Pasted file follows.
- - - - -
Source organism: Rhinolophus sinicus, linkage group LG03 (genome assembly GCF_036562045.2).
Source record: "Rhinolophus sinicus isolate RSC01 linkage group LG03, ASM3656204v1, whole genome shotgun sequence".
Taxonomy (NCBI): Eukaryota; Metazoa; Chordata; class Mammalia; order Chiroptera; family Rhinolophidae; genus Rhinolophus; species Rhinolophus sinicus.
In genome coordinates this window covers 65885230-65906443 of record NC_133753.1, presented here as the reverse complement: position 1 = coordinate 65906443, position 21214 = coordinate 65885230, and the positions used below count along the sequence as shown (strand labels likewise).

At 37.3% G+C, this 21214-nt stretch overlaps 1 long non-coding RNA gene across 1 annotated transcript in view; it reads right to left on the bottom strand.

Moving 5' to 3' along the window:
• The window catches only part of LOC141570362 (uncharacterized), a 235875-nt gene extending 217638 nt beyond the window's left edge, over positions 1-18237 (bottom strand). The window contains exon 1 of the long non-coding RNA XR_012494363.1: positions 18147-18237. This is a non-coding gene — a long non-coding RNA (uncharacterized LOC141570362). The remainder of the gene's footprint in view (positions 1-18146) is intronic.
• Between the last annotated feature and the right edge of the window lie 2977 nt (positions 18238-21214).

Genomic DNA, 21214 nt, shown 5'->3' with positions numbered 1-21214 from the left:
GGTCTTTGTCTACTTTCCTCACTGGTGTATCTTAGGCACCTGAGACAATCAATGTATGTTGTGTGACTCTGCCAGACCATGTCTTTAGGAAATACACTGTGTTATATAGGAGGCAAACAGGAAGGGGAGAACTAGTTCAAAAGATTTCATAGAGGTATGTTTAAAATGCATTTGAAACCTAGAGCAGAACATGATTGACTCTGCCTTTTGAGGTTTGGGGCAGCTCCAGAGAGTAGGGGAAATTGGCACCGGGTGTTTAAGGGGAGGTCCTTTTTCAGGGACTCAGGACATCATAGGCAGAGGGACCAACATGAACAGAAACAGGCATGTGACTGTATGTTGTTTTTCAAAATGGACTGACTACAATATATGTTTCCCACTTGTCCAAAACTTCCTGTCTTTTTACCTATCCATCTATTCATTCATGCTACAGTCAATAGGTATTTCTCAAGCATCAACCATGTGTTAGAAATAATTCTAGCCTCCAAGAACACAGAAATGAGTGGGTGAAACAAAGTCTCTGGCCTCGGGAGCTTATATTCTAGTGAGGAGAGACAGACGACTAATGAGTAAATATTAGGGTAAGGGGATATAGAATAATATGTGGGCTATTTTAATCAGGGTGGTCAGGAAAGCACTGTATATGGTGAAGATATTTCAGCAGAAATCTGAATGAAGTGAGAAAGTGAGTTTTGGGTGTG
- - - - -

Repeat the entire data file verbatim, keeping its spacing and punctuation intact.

Source organism: Rhinolophus sinicus, linkage group LG03 (genome assembly GCF_036562045.2).
Source record: "Rhinolophus sinicus isolate RSC01 linkage group LG03, ASM3656204v1, whole genome shotgun sequence".
Taxonomy (NCBI): Eukaryota; Metazoa; Chordata; class Mammalia; order Chiroptera; family Rhinolophidae; genus Rhinolophus; species Rhinolophus sinicus.
In genome coordinates this window covers 65885230-65906443 of record NC_133753.1, presented here as the reverse complement: position 1 = coordinate 65906443, position 21214 = coordinate 65885230, and the positions used below count along the sequence as shown (strand labels likewise).

At 37.3% G+C, this 21214-nt stretch overlaps 1 long non-coding RNA gene across 1 annotated transcript in view; it reads right to left on the bottom strand.

Moving 5' to 3' along the window:
• The window catches only part of LOC141570362 (uncharacterized), a 235875-nt gene extending 217638 nt beyond the window's left edge, over positions 1-18237 (bottom strand). The window contains exon 1 of the long non-coding RNA XR_012494363.1: positions 18147-18237. This is a non-coding gene — a long non-coding RNA (uncharacterized LOC141570362). The remainder of the gene's footprint in view (positions 1-18146) is intronic.
• Between the last annotated feature and the right edge of the window lie 2977 nt (positions 18238-21214).

Genomic DNA, 21214 nt, shown 5'->3' with positions numbered 1-21214 from the left:
GGTCTTTGTCTACTTTCCTCACTGGTGTATCTTAGGCACCTGAGACAATCAATGTATGTTGTGTGACTCTGCCAGACCATGTCTTTAGGAAATACACTGTGTTATATAGGAGGCAAACAGGAAGGGGAGAACTAGTTCAAAAGATTTCATAGAGGTATGTTTAAAATGCATTTGAAACCTAGAGCAGAACATGATTGACTCTGCCTTTTGAGGTTTGGGGCAGCTCCAGAGAGTAGGGGAAATTGGCACCGGGTGTTTAAGGGGAGGTCCTTTTTCAGGGACTCAGGACATCATAGGCAGAGGGACCAACATGAACAGAAACAGGCATGTGACTGTATGTTGTTTTTCAAAATGGACTGACTACAATATATGTTTCCCACTTGTCCAAAACTTCCTGTCTTTTTACCTATCCATCTATTCATTCATGCTACAGTCAATAGGTATTTCTCAAGCATCAACCATGTGTTAGAAATAATTCTAGCCTCCAAGAACACAGAAATGAGTGGGTGAAACAAAGTCTCTGGCCTCGGGAGCTTATATTCTAGTGAGGAGAGACAGACGACTAATGAGTAAATATTAGGGTAAGGGGATATAGAATAATATGTGGGCTATTTTAATCAGGGTGGTCAGGAAAGCACTGTATATGGTGAAGATATTTCAGCAGAAATCTGAATGAAGTGAGAAAGTGAGTTTTGGGTGTG